Tuesday, February 28, 2012

Sparks Train Museum

About three years ago I went up to the passenger car near the Sparks Heritage Museum and looked in the windows and saw some cool curtains and old looking furnishings and wanted to go inside. I called the museum and they said they were in the process of raising funds so the car could be renovated. So, for years now I've been wanting to go inside this train that was built in 1911 (cause I love old stuff), so we finally went a few weeks ago and had our own personal tour.

This is the car that was built in 1911, it used to have rows of passenger seats.
(This is a cool picture! -above- you can see Carson and Tucker in the mirror, and Savannah is looking at Carson and Tucker as they look at their personal 'train ticket' given to them by our tour guide, while I am the only one paying attention to our tour).

Very back of the passenger car, and also the back of the train.

On our way down the narrow hallway to the guest rooms.

One guestroom. You can see the silver sink and below it there is a seat that can fold up to reveal a toilet. Notice the toilet paper right next to the sink.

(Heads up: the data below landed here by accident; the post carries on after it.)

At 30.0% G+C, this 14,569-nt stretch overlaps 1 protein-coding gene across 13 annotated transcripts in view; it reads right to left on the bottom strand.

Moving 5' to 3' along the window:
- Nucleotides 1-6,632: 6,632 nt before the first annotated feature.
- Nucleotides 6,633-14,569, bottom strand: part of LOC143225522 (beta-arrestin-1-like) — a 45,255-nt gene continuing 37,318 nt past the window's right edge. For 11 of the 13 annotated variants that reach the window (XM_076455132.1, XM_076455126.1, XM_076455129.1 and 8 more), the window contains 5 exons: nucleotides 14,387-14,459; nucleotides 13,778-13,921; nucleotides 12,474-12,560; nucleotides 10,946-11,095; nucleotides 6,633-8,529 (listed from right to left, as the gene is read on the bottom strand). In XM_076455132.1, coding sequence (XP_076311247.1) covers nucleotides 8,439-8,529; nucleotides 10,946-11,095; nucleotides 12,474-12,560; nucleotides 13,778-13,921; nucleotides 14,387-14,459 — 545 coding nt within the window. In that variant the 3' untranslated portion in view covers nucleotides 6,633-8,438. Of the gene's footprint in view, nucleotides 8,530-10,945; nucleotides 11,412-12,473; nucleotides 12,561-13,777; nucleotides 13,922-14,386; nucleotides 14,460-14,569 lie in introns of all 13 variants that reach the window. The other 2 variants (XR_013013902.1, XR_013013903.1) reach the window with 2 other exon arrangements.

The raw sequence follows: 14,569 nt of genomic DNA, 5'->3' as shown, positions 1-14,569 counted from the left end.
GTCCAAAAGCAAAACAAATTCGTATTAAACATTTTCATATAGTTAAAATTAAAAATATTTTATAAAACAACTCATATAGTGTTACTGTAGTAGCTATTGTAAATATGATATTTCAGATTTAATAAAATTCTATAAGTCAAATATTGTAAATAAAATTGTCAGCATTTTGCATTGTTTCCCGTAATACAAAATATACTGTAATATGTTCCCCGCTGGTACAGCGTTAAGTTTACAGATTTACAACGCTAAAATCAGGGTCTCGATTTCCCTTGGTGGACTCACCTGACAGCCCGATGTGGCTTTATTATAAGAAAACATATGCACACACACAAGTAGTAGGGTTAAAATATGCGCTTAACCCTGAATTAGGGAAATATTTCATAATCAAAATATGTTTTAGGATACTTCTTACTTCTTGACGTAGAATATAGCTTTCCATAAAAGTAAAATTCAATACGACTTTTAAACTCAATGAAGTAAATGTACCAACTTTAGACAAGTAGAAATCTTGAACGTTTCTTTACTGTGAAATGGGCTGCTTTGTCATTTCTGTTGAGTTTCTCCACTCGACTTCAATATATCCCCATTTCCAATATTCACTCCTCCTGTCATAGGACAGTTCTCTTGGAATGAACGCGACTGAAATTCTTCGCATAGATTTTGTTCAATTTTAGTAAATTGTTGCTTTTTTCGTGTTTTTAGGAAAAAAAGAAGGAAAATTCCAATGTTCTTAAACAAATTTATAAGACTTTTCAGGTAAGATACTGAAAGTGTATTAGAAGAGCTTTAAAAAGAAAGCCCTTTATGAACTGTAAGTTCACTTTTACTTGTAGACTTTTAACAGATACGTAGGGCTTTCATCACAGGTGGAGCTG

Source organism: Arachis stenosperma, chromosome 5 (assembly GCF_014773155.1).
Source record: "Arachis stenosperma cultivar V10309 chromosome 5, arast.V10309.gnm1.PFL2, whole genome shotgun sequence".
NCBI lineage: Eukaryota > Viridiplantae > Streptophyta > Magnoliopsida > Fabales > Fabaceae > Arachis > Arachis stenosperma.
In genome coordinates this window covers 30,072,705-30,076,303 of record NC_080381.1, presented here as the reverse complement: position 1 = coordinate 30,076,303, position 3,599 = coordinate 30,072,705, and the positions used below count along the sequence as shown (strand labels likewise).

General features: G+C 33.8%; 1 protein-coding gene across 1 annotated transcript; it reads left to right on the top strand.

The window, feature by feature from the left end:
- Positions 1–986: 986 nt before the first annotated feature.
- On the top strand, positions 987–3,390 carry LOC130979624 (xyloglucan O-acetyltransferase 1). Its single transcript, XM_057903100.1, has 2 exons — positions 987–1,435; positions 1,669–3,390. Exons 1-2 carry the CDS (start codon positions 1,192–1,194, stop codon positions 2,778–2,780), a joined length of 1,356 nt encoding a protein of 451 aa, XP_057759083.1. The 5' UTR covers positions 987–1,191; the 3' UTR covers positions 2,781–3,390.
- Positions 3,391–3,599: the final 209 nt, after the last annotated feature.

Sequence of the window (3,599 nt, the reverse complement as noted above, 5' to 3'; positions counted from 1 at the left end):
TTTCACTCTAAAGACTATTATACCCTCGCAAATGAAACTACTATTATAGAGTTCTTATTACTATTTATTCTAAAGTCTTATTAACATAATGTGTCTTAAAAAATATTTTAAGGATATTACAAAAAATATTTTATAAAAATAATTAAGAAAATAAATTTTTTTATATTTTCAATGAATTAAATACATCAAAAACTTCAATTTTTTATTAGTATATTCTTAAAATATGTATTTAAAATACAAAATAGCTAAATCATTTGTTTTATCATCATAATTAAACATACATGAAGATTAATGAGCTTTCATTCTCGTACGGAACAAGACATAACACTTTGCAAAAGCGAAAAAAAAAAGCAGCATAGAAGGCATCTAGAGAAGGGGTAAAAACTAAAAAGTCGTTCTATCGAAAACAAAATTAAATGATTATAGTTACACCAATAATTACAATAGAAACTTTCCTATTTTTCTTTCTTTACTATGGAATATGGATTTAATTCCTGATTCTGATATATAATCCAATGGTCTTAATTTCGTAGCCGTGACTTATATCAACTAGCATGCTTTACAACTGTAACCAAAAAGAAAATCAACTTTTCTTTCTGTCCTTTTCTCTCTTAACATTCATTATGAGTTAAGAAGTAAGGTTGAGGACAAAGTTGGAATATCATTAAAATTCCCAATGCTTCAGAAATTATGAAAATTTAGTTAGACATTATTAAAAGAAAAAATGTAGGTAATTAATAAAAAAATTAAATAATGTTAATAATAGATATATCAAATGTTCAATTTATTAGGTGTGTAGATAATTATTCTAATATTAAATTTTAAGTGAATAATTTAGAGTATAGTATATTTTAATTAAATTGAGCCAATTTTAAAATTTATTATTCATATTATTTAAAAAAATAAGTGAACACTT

Guestroom two - these rooms were used by traveling businessmen and their secretaries.

Kitchen, with lots of storage cabinets. Behind us, there were some sleeping quarters for the cooks.

LOTS of storage for food and cookware.


Conductor's car, the boys are up in the 'cupola'.

'Cupola' seating. This area was higher up, and one could look over the railway and other railcars.

Our tour guide. We arrived for our tour at 3:19pm, and the tours are supposed to start 15 minutes after the hour from 1pm to 4pm on Saturday and Sunday. We're lucky we caught him before he left! I guess there aren't too many people lining up to take this tour.

Up in the engine area.

What am I doing? Trying out all the bells and whistles at the front of the steam engine. I don't know, hitting some lever or something. We highly reccommend going on this tour! We're going to go again someday, everything is clean and displayed with care. You learn a little about how it might've felt to ride in a train.

No comments:

Post a Comment